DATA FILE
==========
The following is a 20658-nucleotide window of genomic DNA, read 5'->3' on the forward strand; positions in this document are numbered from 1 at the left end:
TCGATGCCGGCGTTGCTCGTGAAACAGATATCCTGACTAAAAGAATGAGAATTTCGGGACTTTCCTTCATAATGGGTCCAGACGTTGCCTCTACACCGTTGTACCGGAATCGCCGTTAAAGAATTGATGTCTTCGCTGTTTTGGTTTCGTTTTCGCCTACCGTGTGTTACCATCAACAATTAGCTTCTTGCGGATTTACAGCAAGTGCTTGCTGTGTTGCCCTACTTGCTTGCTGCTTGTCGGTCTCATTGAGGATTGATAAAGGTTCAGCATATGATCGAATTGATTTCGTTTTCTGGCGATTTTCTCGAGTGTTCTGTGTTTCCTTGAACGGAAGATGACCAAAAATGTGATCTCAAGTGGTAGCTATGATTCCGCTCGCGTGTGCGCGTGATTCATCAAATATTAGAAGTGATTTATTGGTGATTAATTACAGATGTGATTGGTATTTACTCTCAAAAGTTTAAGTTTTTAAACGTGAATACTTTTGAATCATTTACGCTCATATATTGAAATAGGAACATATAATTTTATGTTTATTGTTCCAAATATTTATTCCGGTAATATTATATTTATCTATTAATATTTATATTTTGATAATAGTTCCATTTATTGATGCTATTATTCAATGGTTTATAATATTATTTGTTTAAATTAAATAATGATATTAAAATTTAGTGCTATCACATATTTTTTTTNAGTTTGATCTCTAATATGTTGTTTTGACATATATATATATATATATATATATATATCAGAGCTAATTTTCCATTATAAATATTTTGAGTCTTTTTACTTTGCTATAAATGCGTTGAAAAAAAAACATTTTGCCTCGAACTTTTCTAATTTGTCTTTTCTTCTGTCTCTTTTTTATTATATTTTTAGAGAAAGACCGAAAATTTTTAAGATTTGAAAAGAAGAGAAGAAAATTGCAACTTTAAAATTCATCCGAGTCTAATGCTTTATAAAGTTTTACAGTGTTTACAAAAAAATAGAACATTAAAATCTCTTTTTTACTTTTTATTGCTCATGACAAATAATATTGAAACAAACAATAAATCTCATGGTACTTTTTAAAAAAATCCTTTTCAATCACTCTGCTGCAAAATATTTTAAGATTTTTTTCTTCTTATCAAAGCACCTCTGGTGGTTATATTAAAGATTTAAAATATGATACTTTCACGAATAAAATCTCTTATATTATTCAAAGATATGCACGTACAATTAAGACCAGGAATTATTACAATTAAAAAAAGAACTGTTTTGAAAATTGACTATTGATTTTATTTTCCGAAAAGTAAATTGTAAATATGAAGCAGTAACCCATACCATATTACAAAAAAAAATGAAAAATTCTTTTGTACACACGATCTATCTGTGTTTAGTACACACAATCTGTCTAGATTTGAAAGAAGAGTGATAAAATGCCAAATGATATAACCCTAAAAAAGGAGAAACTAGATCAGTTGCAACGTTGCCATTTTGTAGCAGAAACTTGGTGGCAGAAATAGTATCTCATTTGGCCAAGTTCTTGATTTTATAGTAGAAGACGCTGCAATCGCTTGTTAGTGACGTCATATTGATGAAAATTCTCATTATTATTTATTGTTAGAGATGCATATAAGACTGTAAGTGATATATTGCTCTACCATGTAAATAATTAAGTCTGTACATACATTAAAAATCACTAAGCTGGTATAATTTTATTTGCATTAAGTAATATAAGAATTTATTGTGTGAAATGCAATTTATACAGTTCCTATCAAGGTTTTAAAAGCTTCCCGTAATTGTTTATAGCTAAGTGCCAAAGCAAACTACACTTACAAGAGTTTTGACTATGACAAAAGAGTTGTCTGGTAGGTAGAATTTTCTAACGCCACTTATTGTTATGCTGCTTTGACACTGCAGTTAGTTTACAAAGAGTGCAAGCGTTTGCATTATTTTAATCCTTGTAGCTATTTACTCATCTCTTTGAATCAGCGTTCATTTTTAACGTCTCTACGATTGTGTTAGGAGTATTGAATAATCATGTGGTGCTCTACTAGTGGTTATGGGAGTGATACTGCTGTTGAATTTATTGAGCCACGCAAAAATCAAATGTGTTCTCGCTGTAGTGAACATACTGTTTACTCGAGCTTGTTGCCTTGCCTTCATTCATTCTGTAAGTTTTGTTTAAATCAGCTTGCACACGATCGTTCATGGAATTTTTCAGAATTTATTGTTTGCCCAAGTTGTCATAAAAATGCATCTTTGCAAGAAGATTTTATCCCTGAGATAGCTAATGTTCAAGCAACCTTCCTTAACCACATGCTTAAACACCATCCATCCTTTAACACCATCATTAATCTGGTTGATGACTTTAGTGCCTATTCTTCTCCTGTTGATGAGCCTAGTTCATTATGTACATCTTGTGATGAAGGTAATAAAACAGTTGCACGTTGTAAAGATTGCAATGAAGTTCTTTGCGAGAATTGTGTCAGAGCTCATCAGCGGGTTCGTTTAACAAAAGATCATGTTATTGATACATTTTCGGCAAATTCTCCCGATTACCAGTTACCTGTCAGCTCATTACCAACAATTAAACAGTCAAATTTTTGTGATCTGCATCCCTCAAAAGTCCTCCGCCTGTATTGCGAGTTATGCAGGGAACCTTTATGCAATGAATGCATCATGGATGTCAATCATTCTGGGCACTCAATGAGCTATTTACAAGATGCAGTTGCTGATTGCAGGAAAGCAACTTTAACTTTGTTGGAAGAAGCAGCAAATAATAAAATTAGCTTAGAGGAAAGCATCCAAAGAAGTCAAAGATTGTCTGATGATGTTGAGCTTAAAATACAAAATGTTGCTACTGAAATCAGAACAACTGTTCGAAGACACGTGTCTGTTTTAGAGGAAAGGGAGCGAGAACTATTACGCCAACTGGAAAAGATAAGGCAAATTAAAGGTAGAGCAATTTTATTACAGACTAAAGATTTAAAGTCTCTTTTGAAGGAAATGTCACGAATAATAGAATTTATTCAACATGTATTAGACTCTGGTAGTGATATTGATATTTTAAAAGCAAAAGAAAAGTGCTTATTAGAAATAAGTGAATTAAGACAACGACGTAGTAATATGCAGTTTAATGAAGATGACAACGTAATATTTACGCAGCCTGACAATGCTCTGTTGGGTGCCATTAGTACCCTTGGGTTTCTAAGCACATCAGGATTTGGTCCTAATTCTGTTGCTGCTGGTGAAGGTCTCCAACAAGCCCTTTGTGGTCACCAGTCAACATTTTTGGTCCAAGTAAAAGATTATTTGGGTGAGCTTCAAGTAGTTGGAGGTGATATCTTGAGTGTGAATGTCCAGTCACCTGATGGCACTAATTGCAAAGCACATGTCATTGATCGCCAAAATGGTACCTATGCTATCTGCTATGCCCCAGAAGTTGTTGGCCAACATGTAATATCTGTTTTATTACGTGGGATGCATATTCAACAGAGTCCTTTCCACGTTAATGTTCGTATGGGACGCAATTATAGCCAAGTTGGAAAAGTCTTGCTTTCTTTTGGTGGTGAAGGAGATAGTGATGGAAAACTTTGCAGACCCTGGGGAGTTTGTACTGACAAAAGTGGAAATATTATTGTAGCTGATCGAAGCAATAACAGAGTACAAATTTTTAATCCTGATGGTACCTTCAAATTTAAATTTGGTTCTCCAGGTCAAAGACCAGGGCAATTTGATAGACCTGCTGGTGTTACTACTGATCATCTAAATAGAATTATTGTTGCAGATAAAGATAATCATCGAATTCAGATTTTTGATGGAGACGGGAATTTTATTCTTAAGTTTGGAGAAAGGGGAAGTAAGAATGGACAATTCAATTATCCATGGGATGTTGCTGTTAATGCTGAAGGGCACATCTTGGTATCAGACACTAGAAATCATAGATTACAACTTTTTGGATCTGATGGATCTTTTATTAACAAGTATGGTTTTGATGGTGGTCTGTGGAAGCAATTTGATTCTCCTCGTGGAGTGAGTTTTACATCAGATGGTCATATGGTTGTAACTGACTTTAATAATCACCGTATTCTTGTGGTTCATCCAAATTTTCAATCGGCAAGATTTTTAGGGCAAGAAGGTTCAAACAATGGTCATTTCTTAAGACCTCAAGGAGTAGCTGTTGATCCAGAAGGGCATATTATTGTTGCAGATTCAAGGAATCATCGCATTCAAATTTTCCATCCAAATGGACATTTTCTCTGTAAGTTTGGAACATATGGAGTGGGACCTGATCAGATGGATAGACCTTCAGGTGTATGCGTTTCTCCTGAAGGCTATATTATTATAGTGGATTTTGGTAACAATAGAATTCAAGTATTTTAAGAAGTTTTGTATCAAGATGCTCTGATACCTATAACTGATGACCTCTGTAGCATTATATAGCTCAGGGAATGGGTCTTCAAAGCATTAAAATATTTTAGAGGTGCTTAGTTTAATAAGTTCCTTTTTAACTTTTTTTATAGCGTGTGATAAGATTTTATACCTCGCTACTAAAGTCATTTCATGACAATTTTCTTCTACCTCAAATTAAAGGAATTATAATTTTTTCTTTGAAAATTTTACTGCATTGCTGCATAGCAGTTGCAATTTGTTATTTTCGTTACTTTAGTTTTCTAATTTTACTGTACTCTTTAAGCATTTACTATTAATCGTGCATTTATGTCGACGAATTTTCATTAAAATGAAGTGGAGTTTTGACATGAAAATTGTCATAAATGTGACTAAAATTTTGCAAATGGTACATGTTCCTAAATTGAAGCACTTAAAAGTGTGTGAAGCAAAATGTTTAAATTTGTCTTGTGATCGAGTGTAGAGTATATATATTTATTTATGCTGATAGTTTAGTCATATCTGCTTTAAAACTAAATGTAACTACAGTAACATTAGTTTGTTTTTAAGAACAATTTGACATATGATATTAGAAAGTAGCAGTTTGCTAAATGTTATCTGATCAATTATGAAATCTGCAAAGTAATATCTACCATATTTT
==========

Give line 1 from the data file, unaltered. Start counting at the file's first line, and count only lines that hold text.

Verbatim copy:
The following is a 20658-nucleotide window of genomic DNA, read 5'->3' on the forward strand; positions in this document are numbered from 1 at the left end: